by Kailey Hagen | April 9, 2020
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Many travel cards offer more than just miles.
You're probably interested in a travel credit card for the miles you can earn and maybe for the free flight vouchers or hotel stays it may offer. But if that's all you're using your card for, you could be missing out on some of its most valuable benefits. The seven perks listed below might not be as flashy as that sign-up bonus or the chance to score miles on every purchase, but they could turn out to be worth a lot more if you need to call upon them.
Travel insurance will reimburse you for some or all of the costs of your trip if it's delayed, canceled, or interrupted for a qualifying reason, like a natural disaster at your destination, your travel supplier going bankrupt, or a serious illness that prevents you from traveling. If your card offers this, you may not need to purchase travel insurance separately, though you should read the fine print first to learn what is and isn't covered.
Some travel insurance policies also include baggage delay coverage, which pays you up to a set dollar amount if your bags are substantially delayed upon arriving at your destination. This cash will reimburse you for new clothing and toiletry purchases you make while waiting for your bags to arrive.
Your credit card might also include rental car insurance, which protects you from being held liable for damages to your rental car if you get into an accident in it. Your regular auto insurance should have liability coverage, which pays for injuries to other people or property if you're in an accident. If your travel credit card offers rental car coverage, you may not need to purchase additional insurance from the rental company.
Travel insurance only covers certain trip-related costs. It does not protect you if you are injured or become ill on your vacation. Your regular medical insurance may protect you if you're still within the U.S., but some plans might have network restrictions. When you're traveling abroad, you're pretty much on your own unless you have some sort of travel or emergency medical insurance policy.
Check your cardholder agreement to learn whether your travel credit card offers travel medical insurance and read the terms carefully to see what is and isn't covered. Many will cover hospitalization costs or costs to send you back to the United States for treatment if need be.
Purchase protection reimburses you if an item you purchased with your credit card later drops in price. Usually, you can only make a purchase protection claim on items purchased in the last 60 to 90 days and you have to provide proof of the drop in price. If your claim is approved, your card issuer will refund you the difference between what you paid for the item and the new, lower price.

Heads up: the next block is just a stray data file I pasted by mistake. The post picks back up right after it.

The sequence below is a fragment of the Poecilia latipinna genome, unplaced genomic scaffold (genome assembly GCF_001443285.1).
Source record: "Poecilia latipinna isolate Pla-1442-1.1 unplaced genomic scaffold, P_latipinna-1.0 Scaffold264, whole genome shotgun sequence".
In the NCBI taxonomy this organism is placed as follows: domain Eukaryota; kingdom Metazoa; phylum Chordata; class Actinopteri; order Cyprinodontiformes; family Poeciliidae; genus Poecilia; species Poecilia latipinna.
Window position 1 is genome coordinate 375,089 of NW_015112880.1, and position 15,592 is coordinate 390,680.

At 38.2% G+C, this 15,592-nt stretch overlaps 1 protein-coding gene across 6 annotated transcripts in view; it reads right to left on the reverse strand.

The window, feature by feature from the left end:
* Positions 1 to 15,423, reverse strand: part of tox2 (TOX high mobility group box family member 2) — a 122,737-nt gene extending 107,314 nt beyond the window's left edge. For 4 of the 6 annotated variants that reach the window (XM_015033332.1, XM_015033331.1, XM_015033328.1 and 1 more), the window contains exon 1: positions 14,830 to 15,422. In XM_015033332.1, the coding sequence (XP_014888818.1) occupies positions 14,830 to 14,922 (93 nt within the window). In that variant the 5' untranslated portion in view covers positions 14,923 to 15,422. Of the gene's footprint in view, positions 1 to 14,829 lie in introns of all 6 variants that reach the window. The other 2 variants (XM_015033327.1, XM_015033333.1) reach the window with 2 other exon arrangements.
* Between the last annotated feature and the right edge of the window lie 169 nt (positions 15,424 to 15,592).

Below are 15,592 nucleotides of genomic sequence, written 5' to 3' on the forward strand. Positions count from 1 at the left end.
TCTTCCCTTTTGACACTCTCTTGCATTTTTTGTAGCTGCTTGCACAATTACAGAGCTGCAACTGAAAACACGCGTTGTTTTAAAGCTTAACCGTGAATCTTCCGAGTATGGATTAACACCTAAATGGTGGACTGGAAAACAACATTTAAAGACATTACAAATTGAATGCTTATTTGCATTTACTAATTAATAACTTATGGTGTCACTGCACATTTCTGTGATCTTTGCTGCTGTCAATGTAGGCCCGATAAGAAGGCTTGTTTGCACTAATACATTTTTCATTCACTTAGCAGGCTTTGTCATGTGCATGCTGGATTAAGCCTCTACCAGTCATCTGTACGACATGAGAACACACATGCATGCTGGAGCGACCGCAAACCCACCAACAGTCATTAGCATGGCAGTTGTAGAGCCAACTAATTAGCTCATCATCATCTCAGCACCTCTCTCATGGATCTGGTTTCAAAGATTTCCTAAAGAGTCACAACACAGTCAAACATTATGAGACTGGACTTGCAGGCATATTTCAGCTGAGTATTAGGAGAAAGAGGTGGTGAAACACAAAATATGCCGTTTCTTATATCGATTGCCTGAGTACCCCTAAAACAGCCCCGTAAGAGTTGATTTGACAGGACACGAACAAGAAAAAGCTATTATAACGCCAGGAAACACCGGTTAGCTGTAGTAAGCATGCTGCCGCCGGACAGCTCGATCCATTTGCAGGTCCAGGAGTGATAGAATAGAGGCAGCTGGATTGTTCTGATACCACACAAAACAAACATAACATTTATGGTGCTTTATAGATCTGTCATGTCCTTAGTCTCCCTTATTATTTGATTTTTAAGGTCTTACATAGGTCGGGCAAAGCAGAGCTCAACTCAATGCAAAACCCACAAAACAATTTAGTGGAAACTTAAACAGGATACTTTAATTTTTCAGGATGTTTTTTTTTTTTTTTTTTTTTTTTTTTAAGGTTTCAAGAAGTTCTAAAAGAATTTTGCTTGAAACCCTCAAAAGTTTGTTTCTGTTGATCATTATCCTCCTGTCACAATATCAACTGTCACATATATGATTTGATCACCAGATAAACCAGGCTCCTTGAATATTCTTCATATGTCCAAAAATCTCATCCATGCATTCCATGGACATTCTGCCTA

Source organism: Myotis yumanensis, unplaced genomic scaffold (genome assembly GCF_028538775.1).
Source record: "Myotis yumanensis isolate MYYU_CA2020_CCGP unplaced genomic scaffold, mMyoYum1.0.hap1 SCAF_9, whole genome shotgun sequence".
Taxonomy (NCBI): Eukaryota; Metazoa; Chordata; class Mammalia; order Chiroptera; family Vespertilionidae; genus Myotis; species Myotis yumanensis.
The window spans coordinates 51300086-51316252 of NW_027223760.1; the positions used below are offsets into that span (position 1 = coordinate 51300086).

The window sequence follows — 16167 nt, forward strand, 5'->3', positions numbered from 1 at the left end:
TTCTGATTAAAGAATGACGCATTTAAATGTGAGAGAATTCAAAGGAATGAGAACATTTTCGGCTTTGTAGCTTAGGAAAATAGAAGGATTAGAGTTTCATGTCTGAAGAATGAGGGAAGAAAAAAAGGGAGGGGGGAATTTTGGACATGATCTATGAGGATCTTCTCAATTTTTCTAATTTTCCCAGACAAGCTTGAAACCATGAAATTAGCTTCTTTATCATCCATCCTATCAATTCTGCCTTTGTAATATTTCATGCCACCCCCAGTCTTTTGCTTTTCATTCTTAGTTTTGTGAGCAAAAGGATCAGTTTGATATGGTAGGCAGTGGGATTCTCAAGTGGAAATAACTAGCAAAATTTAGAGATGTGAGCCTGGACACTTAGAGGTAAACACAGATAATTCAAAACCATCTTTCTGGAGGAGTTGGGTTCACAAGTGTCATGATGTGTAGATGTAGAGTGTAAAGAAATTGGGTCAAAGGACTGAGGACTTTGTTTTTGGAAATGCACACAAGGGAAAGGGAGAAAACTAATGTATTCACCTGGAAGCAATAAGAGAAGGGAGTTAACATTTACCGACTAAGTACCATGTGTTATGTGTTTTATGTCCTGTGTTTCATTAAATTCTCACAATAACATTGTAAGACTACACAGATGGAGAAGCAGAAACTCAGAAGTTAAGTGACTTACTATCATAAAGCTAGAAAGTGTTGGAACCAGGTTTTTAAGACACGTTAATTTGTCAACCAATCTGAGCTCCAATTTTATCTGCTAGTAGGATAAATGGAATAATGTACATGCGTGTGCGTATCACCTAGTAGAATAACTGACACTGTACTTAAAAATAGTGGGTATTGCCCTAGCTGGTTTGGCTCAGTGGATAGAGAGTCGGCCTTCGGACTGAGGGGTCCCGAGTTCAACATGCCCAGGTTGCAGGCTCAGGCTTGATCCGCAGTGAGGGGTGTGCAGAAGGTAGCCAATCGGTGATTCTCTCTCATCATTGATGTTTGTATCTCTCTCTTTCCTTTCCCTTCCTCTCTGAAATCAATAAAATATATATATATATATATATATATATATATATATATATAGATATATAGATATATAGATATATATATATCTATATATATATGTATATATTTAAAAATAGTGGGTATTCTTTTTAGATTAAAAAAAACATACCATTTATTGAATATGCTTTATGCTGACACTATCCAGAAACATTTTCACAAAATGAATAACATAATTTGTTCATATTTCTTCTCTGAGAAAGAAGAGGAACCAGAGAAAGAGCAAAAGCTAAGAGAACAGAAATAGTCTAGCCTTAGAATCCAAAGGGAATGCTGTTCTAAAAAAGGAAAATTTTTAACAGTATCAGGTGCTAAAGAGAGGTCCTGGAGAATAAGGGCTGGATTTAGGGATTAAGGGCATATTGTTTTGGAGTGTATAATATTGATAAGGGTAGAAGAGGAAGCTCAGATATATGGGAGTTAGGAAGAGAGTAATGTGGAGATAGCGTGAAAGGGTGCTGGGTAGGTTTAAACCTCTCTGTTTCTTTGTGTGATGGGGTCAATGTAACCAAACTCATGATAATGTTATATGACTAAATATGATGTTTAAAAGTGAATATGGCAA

It's typically up to you to keep an eye out for price drops, though. Your card issuer won't automatically alert you if something you bought is now available for less. Keep this in mind if you hope to take advantage of this perk.
Extended warranty protection extends the warranties on select purchases. It may double the length of shorter warranties or extend longer warranties by a single year. If your credit card offers this perk, the protection only applies to purchases you made with that card. Some items are excluded from extended warranty protection, like motorized vehicles, pre-owned items, and computer software. Read the fine print to understand the limitation on your extended warranty protection.
If a manufacturer refuses to take back a purchase, your card issuer might still refund you for the item if your card offers return protection. The rules are similar to the rules for purchase protection: Only purchases made with your credit card count and you must file a return protection claim within 60 to 90 days, depending on your card issuer.
Most issuers impose a maximum dollar amount that they'll refund you -- usually a few hundred dollars per item. There may also be a yearly maximum. Also, it should go without saying but certain things like plants and perishable food items are not eligible for return protection. Some issuers also prohibit claims for computer software, event tickets, and jewelry, among other things.
You may have heard that some travel credit cards give you free TSA PreCheck or Global Entry memberships, but some cards take it a step further. They may offer exclusive access to upcoming events or free admissions to select museums. Check with your credit card issuer to see whether it has any of these benefits.
Credit card miles may get all the attention, but don't underestimate the perks listed above. Give your cardholder agreement a quick read to see if it offers any of these seven things. If it does, keep any limitations in the back of your mind so you know when you can take advantage of them.
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